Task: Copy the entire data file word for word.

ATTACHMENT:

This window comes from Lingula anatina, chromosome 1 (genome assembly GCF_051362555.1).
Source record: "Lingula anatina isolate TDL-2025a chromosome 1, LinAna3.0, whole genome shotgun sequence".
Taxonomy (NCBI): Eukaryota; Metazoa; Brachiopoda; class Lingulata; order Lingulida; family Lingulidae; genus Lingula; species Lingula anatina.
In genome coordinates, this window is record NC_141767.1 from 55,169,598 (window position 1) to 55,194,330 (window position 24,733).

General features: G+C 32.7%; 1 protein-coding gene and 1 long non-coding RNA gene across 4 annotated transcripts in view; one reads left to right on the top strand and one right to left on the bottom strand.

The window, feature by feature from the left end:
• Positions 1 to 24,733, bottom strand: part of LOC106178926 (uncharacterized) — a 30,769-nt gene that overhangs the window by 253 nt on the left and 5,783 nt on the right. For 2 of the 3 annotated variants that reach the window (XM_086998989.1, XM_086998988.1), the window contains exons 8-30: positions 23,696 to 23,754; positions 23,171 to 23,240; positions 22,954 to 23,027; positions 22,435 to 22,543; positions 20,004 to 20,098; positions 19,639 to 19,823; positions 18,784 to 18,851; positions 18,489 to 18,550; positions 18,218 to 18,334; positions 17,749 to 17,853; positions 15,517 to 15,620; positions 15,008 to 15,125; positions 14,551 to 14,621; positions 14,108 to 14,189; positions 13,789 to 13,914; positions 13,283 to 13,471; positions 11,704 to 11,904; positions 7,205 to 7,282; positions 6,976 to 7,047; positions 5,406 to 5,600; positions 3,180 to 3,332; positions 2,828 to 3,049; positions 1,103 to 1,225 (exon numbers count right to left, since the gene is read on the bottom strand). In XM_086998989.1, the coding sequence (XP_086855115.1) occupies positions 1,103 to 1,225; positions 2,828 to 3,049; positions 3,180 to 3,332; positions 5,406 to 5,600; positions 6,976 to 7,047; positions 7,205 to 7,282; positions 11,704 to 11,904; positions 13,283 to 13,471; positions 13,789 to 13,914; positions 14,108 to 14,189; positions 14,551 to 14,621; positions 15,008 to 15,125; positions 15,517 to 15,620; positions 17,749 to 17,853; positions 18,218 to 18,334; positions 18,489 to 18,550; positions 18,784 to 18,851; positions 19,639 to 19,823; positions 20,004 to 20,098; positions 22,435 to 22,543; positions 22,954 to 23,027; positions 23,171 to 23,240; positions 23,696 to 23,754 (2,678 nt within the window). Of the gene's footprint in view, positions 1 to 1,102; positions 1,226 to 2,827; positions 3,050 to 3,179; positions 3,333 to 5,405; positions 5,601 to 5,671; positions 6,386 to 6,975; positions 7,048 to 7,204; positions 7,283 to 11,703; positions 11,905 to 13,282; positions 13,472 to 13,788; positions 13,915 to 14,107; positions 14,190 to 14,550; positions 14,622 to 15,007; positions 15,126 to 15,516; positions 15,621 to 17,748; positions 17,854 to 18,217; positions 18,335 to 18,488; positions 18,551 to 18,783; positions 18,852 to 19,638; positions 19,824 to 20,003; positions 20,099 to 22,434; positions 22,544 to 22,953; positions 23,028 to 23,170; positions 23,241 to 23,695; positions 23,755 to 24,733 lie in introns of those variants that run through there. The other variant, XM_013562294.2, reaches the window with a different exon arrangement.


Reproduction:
This window comes from Lingula anatina, chromosome 1 (genome assembly GCF_051362555.1).
Source record: "Lingula anatina isolate TDL-2025a chromosome 1, LinAna3.0, whole genome shotgun sequence".
Taxonomy (NCBI): Eukaryota; Metazoa; Brachiopoda; class Lingulata; order Lingulida; family Lingulidae; genus Lingula; species Lingula anatina.
In genome coordinates, this window is record NC_141767.1 from 55,169,598 (window position 1) to 55,194,330 (window position 24,733).

General features: G+C 32.7%; 1 protein-coding gene and 1 long non-coding RNA gene across 4 annotated transcripts in view; one reads left to right on the top strand and one right to left on the bottom strand.

The window, feature by feature from the left end:
• Positions 1 to 24,733, bottom strand: part of LOC106178926 (uncharacterized) — a 30,769-nt gene that overhangs the window by 253 nt on the left and 5,783 nt on the right. For 2 of the 3 annotated variants that reach the window (XM_086998989.1, XM_086998988.1), the window contains exons 8-30: positions 23,696 to 23,754; positions 23,171 to 23,240; positions 22,954 to 23,027; positions 22,435 to 22,543; positions 20,004 to 20,098; positions 19,639 to 19,823; positions 18,784 to 18,851; positions 18,489 to 18,550; positions 18,218 to 18,334; positions 17,749 to 17,853; positions 15,517 to 15,620; positions 15,008 to 15,125; positions 14,551 to 14,621; positions 14,108 to 14,189; positions 13,789 to 13,914; positions 13,283 to 13,471; positions 11,704 to 11,904; positions 7,205 to 7,282; positions 6,976 to 7,047; positions 5,406 to 5,600; positions 3,180 to 3,332; positions 2,828 to 3,049; positions 1,103 to 1,225 (exon numbers count right to left, since the gene is read on the bottom strand). In XM_086998989.1, the coding sequence (XP_086855115.1) occupies positions 1,103 to 1,225; positions 2,828 to 3,049; positions 3,180 to 3,332; positions 5,406 to 5,600; positions 6,976 to 7,047; positions 7,205 to 7,282; positions 11,704 to 11,904; positions 13,283 to 13,471; positions 13,789 to 13,914; positions 14,108 to 14,189; positions 14,551 to 14,621; positions 15,008 to 15,125; positions 15,517 to 15,620; positions 17,749 to 17,853; positions 18,218 to 18,334; positions 18,489 to 18,550; positions 18,784 to 18,851; positions 19,639 to 19,823; positions 20,004 to 20,098; positions 22,435 to 22,543; positions 22,954 to 23,027; positions 23,171 to 23,240; positions 23,696 to 23,754 (2,678 nt within the window). Of the gene's footprint in view, positions 1 to 1,102; positions 1,226 to 2,827; positions 3,050 to 3,179; positions 3,333 to 5,405; positions 5,601 to 5,671; positions 6,386 to 6,975; positions 7,048 to 7,204; positions 7,283 to 11,703; positions 11,905 to 13,282; positions 13,472 to 13,788; positions 13,915 to 14,107; positions 14,190 to 14,550; positions 14,622 to 15,007; positions 15,126 to 15,516; positions 15,621 to 17,748; positions 17,854 to 18,217; positions 18,335 to 18,488; positions 18,551 to 18,783; positions 18,852 to 19,638; positions 19,824 to 20,003; positions 20,099 to 22,434; positions 22,544 to 22,953; positions 23,028 to 23,170; positions 23,241 to 23,695; positions 23,755 to 24,733 lie in introns of those variants that run through there. The other variant, XM_013562294.2, reaches the window with a different exon arrangement.